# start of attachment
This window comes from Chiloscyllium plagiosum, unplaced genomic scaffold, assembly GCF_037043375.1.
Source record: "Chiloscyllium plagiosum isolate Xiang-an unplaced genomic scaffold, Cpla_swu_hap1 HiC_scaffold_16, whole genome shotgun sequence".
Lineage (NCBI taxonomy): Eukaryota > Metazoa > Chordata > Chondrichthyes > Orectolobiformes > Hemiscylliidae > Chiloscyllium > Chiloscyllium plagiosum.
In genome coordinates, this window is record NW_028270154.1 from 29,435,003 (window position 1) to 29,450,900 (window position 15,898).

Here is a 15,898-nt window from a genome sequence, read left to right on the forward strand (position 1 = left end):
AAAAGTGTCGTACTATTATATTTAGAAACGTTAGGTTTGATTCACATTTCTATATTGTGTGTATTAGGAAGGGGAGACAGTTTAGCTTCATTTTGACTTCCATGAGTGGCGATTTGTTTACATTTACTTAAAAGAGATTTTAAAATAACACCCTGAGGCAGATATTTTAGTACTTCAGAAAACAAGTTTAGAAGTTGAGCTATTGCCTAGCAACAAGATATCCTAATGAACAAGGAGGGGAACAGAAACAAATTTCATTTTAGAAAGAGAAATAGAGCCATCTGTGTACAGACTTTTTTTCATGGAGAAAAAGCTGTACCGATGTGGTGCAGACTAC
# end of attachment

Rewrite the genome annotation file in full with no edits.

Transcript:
This window comes from Chiloscyllium plagiosum, unplaced genomic scaffold, assembly GCF_037043375.1.
Source record: "Chiloscyllium plagiosum isolate Xiang-an unplaced genomic scaffold, Cpla_swu_hap1 HiC_scaffold_16, whole genome shotgun sequence".
Lineage (NCBI taxonomy): Eukaryota > Metazoa > Chordata > Chondrichthyes > Orectolobiformes > Hemiscylliidae > Chiloscyllium > Chiloscyllium plagiosum.
In genome coordinates, this window is record NW_028270154.1 from 29,435,003 (window position 1) to 29,450,900 (window position 15,898).

Here is a 15,898-nt window from a genome sequence, read left to right on the forward strand (position 1 = left end):
AAAAGTGTCGTACTATTATATTTAGAAACGTTAGGTTTGATTCACATTTCTATATTGTGTGTATTAGGAAGGGGAGACAGTTTAGCTTCATTTTGACTTCCATGAGTGGCGATTTGTTTACATTTACTTAAAAGAGATTTTAAAATAACACCCTGAGGCAGATATTTTAGTACTTCAGAAAACAAGTTTAGAAGTTGAGCTATTGCCTAGCAACAAGATATCCTAATGAACAAGGAGGGGAACAGAAACAAATTTCATTTTAGAAAGAGAAATAGAGCCATCTGTGTACAGACTTTTTTTCATGGAGAAAAAGCTGTACCGATGTGGTGCAGACTAC